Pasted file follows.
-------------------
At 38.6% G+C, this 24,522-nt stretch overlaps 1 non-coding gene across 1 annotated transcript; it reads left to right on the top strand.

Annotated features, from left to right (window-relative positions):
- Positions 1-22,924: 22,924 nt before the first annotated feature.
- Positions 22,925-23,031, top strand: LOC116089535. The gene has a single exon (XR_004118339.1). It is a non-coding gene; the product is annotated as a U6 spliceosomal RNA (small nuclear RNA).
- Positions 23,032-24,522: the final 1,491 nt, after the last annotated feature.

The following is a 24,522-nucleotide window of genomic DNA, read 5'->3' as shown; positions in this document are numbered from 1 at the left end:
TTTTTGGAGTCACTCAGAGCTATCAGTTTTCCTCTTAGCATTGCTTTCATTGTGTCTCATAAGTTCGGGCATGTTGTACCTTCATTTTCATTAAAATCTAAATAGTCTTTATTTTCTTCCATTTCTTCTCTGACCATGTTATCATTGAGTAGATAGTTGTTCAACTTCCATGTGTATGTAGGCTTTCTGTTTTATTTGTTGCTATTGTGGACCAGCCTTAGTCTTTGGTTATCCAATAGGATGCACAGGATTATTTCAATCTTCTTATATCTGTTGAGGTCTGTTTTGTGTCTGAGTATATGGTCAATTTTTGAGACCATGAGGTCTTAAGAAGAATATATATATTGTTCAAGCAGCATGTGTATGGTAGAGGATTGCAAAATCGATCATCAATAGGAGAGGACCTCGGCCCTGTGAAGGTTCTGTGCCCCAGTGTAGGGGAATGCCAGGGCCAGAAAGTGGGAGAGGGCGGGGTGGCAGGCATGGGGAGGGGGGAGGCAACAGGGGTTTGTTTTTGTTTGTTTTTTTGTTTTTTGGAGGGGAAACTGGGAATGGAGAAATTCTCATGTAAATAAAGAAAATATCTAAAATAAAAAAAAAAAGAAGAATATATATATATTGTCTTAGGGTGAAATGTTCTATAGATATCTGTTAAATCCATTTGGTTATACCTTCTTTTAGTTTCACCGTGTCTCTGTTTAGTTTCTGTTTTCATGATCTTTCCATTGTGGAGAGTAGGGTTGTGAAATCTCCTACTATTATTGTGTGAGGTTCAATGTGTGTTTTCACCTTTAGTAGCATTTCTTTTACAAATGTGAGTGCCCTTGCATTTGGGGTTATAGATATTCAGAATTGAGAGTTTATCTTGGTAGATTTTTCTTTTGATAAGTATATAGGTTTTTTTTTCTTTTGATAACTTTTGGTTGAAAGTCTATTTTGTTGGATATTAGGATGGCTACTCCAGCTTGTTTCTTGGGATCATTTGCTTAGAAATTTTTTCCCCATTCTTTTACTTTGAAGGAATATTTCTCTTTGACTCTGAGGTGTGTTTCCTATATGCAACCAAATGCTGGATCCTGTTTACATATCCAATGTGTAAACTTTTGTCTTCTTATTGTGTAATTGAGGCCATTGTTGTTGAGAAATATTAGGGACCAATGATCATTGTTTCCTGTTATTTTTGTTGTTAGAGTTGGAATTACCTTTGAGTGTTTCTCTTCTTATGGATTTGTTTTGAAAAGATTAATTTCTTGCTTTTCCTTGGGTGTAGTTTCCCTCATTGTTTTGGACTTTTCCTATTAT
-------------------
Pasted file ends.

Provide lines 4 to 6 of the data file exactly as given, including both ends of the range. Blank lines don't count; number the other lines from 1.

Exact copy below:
- Positions 22,925-23,031, top strand: LOC116089535. The gene has a single exon (XR_004118339.1). It is a non-coding gene; the product is annotated as a U6 spliceosomal RNA (small nuclear RNA).
- Positions 23,032-24,522: the final 1,491 nt, after the last annotated feature.

The following is a 24,522-nucleotide window of genomic DNA, read 5'->3' as shown; positions in this document are numbered from 1 at the left end: